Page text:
Comcast recently unveiled some new features to their Xfinity X1 cable package that uses eye detection technology that permits people with mobility limitations to vary the channel, access the guide, record shows, and even open some apps by just using eye motions. This free-to-use software can even be used on tablets and laptops and it works seamlessly with already-existing hardware and software on devices, so users won’t need to purchase a replacement set of gadgets to enjoy the advantages of this service


Apple, with its revolutionary AirPods, not only changed the wireless headphones industry but also helped those with hearing disabilities. The Live Listen feature in iOS 12 turns your AirPods into hearing aids by amplifying the sound around you. It achieves this by using the microphone present on the iPhone then amplifies and pipes this audio right into your AirPods. If you would like to activate this feature, Open Settings on your iPhone, attend the center then select Customize Controls. Next, tap the green plus (+) button next to Hearing and add it to your center list. you’ll now enter the center by swiping down from the top-right on iPhone X or newer iPhones or swiping up from rock bottom on iPhone 8 or older iPhones then activate Live Listen.


Microsoft recently came out with their Xbox Adaptive Controller for those living with mobility impairments. The controller is often paired with an array of external assistive devices like switches, buttons, mounts, and joysticks which may control the trigger inputs on the controller. the corporate has also filed an application for a Braille-input and output controller for the visually-impaired.


A company named Ekso Bionics develops bionic exoskeletons to assist victims of stroke, brain, and medulla spinalis injury revisit on their feet. Patients secure their limbs to a bionic suit and therefore the suit utilizes weight sensors to perceive when the user shifts his or her weight forward then triggers the device to step ahead. it’s been used extensively in injury rehabilitation centers.


Inspired by the scene within the Empire Strikes Back when Luke Skywalker’s bionic hand responds to the probes of a medical robot, researchers have created the LUKE, which restores the feeling of touch! Researchers from the University of Utah utilized a DARPA-funded prosthetic arm, LUKE, and have found out how to permit amputees to feel around 100 sensations. a tool is implanted within the amputee’s residual nerves and electrodes and placed in muscles which enables an information loop that transfers signals to the brain which are recognized as sensations of touch.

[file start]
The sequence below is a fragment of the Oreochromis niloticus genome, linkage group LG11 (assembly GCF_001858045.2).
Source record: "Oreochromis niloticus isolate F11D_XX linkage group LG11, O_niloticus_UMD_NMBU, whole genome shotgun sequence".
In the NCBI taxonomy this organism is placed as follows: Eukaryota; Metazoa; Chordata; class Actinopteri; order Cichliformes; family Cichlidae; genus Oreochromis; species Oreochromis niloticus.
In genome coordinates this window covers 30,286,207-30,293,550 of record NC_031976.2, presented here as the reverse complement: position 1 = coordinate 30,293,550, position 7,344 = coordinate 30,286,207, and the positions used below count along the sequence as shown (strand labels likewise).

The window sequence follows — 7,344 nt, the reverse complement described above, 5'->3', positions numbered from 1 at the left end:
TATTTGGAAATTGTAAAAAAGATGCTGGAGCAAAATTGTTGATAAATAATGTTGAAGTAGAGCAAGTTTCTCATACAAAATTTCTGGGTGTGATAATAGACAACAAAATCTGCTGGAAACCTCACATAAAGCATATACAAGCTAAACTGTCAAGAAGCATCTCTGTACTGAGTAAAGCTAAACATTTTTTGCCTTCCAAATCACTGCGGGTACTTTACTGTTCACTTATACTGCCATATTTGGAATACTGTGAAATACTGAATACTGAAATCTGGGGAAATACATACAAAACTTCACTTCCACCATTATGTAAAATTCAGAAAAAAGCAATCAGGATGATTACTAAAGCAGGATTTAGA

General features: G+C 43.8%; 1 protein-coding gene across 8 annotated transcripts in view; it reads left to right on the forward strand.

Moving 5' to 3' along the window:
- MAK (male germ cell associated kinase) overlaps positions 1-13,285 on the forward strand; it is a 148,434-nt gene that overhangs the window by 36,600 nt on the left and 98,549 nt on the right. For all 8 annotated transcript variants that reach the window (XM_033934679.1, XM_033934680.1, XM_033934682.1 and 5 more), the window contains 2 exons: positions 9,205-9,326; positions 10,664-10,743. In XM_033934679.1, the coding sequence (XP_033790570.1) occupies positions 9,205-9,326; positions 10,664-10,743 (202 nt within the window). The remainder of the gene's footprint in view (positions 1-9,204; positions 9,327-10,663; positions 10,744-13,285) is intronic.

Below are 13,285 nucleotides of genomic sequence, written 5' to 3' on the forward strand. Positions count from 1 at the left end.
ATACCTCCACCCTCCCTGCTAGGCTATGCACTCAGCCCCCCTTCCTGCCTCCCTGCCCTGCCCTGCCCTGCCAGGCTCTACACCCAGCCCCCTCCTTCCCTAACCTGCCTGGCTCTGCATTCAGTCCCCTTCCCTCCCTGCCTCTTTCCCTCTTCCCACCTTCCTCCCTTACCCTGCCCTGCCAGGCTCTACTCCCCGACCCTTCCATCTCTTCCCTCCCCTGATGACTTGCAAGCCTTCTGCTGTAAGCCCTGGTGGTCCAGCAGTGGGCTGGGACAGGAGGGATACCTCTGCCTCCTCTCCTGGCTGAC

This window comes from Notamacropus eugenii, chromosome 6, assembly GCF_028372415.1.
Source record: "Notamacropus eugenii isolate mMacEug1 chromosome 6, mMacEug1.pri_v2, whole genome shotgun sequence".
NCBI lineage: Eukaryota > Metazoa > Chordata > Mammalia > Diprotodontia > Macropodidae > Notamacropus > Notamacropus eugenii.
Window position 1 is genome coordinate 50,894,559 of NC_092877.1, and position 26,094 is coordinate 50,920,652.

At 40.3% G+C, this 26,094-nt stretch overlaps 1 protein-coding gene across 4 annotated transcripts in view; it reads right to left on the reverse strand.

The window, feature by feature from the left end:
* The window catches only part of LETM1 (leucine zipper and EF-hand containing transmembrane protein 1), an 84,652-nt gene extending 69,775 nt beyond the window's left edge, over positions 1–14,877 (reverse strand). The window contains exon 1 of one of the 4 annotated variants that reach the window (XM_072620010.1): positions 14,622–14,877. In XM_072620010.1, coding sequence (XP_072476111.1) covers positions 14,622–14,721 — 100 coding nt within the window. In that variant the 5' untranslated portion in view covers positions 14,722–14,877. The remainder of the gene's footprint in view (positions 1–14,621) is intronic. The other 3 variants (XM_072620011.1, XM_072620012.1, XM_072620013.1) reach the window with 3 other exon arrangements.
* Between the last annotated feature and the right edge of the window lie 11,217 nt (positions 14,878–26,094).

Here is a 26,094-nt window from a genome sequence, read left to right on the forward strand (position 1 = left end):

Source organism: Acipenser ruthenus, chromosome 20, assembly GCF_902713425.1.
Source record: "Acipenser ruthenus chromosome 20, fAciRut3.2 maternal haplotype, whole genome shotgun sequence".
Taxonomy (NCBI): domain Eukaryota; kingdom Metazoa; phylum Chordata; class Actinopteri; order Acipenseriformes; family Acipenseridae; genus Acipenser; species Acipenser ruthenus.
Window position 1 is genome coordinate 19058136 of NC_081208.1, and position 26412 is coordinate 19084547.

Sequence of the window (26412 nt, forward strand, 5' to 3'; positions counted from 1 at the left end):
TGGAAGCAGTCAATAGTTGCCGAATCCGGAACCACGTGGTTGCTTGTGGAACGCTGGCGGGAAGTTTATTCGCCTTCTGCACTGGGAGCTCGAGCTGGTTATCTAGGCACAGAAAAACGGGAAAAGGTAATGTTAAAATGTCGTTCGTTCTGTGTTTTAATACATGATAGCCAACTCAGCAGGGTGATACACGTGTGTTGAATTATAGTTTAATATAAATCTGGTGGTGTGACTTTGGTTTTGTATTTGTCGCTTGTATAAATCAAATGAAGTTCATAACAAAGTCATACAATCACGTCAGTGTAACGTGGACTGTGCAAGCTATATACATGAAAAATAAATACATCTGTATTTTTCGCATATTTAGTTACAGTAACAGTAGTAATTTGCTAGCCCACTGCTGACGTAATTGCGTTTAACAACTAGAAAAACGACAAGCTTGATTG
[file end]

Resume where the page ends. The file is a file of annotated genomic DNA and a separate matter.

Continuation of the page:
This is a robotic glove that permits people to grip things more firmly and pick them up and will be especially useful for people with MS, spastic paralysis, medulla spinalis injuries, or those recovering from a stroke. The glove fits over the user’s index, finger and thumb and one continuous a Bluetooth controller will activate the titanium wires housed inside the glove which closes the wearer’s hand. Users with mobility problems can hold items, twist open bottles and containers, turn pages, open doors, and far more.


Dot may be a motorized Braille smartwatch for visually-impaired users. It comes with a chargeable battery, a slight sensor, a vibration motor, and Bluetooth. Under the deal, there are four motorized modules present, with six possible dots each. Each dot is often raised also as lowered individually and therefore the dot is capable of displaying up to four braille characters directly. The wearer can read the dial as they might a bit of paper with braille. Upon connecting it to your smartphone, users will receive Braille notifications from their smartphone on the watch.


Created by innovator Dean Kamen, the iBot may be a self-balancing, stair-climbing wheelchair made for the physically-challenged. This device tackles one among the foremost trying situations for people with limited mobility – stairs. they’re nearly everywhere and navigating them on a standard wheelchair can seem on the brink of impossible. The iBot utilizes self-balancing technology which is analogous thereto found during a Segway and aims to vary the way wheelchair-bound people navigate stairs.


technology for the disabled and assistive technology has taken major strides over the previous couple of years. Several tech giants have even joined forces to deal with accessibility. for instance, Facebook, Google, Microsoft, Adobe, and Oath together launched an accessibility program in 2018 as a part of TeachAccess. However, there’s always room for improvement and this area of ??assistive technology is not any different. Nutsiri “Earth” Kidkul, lead tech instructor at the Braille Institute of l. a. Center told CNET that mainstream tech companies could do a far better job of including accessibility features in software updates. She also stated that sighted people usually get new features way before blind or visually-challenged individuals can access them.

It is imperative that techguru companies creating technological innovations and products keep accessibility for the disabled at the forefront while developing gadgets and services. Companies like IBM and Microsoft have hired ‘chief accessibility officers’, a comparatively new occupation, in recent years and most tech giants have a sizeable accessibility team. Smaller companies must plan to imitate and use a couple of, or a minimum of one, disabled individual to know their perspective more holistically. Also, they need to be hired for all roles, and not just ones tied to accessibility since a product or service’s accessibility quotient isn’t determined by the efforts of 1 team but by an amalgamation of teams working together that are all collectively liable for the creation of said product or service.